News 8 Exclusive
Viola Davis says there is only one picture of her from her childhood.
"I look at that picture, and I have such a clear cut image of who that little girl was,” she said in an exclusive interview with News 8.
She was a little girl who grew up in Central Falls, Rhode Island, in extreme poverty.
"That little girl was always hungry,” she said. “That little girl was a bed wetter. That little girl had a mother that had an eighth-grade education, a father that had a fifth-grade education.”
She said her family was the first black family in the small town, and that was painful.
"I would count eight or nine boys who would chase me, calling me ugly, black, n-----. That was in the early 70's,” Davis said. “They would pick up whatever they could find on the side of the street -- bricks, sticks, whatever they could find -- and it's like their anger and rage was so palpable."
But, it was in that atmosphere that the seeds of her success were planted.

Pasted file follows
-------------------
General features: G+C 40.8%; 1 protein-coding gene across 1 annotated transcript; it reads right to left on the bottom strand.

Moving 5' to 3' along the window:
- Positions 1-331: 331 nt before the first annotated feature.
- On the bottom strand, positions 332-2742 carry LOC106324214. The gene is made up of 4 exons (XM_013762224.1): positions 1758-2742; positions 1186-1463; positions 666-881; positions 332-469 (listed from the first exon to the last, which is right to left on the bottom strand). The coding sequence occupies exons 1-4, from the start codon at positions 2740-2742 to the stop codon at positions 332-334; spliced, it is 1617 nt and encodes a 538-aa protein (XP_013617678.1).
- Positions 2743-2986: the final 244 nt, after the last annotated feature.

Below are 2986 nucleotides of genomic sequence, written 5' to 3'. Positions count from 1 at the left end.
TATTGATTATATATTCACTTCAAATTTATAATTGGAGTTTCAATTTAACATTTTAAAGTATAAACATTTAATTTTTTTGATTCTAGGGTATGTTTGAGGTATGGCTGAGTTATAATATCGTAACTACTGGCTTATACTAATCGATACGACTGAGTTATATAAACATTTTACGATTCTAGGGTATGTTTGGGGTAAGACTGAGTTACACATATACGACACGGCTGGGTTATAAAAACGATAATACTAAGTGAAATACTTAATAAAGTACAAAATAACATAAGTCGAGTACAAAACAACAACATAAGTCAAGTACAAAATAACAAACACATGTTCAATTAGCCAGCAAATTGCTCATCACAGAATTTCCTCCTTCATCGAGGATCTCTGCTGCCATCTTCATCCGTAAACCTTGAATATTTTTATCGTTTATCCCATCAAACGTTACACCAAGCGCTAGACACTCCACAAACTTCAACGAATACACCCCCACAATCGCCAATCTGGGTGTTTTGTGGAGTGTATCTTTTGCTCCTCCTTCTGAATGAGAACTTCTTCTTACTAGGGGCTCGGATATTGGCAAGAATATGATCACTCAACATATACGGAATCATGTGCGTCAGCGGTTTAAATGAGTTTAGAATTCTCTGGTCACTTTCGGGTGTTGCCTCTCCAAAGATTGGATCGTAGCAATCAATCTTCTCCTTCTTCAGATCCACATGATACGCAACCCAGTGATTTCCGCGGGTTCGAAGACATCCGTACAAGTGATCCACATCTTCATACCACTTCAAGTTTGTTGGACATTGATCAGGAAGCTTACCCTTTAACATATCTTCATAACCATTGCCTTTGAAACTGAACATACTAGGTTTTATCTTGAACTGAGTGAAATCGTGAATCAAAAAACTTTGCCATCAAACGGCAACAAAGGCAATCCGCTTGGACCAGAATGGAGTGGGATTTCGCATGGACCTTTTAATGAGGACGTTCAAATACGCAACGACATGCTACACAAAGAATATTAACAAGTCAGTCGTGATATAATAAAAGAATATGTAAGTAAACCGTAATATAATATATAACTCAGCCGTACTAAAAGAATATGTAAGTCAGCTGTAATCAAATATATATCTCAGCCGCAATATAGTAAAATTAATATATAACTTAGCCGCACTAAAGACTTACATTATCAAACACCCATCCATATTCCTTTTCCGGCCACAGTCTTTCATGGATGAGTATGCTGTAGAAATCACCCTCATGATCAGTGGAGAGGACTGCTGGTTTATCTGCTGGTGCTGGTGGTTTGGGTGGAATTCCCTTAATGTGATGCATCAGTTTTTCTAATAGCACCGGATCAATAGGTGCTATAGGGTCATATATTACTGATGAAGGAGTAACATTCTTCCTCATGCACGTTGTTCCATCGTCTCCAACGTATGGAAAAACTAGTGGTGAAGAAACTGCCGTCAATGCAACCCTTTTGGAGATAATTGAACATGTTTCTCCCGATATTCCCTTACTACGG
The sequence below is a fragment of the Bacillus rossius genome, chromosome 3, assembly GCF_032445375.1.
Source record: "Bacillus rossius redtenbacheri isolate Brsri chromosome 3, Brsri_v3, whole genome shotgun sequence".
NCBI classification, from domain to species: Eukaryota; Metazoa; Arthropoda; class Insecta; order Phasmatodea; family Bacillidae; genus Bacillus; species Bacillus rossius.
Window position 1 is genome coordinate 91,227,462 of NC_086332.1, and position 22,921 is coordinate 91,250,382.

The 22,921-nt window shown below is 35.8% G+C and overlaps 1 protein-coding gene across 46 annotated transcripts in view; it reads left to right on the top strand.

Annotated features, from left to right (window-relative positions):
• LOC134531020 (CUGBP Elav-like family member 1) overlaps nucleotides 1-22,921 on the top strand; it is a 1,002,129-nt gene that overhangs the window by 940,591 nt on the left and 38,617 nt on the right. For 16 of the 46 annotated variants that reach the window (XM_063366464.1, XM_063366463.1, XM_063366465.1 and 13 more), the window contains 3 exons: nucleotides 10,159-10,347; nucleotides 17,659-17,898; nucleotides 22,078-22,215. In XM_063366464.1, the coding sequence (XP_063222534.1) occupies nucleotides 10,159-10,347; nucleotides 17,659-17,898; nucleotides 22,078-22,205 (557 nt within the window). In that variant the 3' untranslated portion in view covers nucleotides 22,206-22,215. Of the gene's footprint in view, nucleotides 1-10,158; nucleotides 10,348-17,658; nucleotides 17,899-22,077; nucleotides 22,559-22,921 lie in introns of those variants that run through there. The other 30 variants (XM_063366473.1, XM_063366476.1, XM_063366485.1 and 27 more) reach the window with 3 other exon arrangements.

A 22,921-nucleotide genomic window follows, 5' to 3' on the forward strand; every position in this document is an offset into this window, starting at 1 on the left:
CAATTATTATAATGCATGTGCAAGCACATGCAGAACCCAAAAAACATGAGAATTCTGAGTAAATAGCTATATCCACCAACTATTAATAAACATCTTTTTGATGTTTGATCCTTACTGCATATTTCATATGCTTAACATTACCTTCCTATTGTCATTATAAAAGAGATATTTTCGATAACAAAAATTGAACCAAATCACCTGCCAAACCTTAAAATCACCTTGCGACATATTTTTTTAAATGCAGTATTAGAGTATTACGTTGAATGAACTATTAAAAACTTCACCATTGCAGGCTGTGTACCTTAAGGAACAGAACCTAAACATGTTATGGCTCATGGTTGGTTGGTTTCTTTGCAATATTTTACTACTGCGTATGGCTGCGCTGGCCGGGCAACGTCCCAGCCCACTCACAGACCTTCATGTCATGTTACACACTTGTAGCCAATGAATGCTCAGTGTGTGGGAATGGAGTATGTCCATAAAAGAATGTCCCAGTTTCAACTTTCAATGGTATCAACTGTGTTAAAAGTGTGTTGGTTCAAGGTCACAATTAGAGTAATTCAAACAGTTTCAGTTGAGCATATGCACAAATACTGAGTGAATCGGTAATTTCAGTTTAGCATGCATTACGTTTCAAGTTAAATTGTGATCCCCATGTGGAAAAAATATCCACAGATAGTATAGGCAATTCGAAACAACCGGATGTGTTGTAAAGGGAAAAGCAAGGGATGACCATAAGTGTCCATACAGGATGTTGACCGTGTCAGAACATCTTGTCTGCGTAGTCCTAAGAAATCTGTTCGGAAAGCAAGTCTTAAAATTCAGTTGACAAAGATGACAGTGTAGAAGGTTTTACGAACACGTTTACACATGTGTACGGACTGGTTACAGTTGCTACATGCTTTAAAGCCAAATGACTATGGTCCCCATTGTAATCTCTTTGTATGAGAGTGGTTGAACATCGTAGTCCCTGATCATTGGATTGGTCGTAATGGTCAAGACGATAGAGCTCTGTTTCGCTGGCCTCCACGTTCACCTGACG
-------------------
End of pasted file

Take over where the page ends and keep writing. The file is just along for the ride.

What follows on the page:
She watched her idol, Cicely Tyson, in the role of a young slave in the Autobiography of Jane Pittman. It was that performance that Davis says inspired her.
"I saw that performance in the midst of that apartment that was infested with rats and had no plumbing and had no telephone,” she said. “It was literally like the birds stopped chirping, and she walked into my heart and I had that physical manifestation of a dream."
She says she felt trapped and needed help and encouragement -- things she got from her older sister.
"She said, 'You have to decide right now what you want to be, because that's the only way you are not going to be poor,'” Davis said.
Davis said it was determination that helped her break the cycle of poverty, but more importantly, education and the Upward Bound program, which helps low-income kids prepare for college.
Davis graduated from Juilliard.
She came to Dallas last week to help raise money for St. Philips, a school in South Dallas that helps disadvantaged kids.
"My childhood was filled and ripe with a lot of pain, but it is in owning that pain that I can literally stand in front of children,” Davis said.
Davis now stars in the hit ABC show “How to get Away with Murder,” and has an Oscar nomination, an Emmy and two Tony Awards to her credit.
Success that proves that if you believe, you can achieve.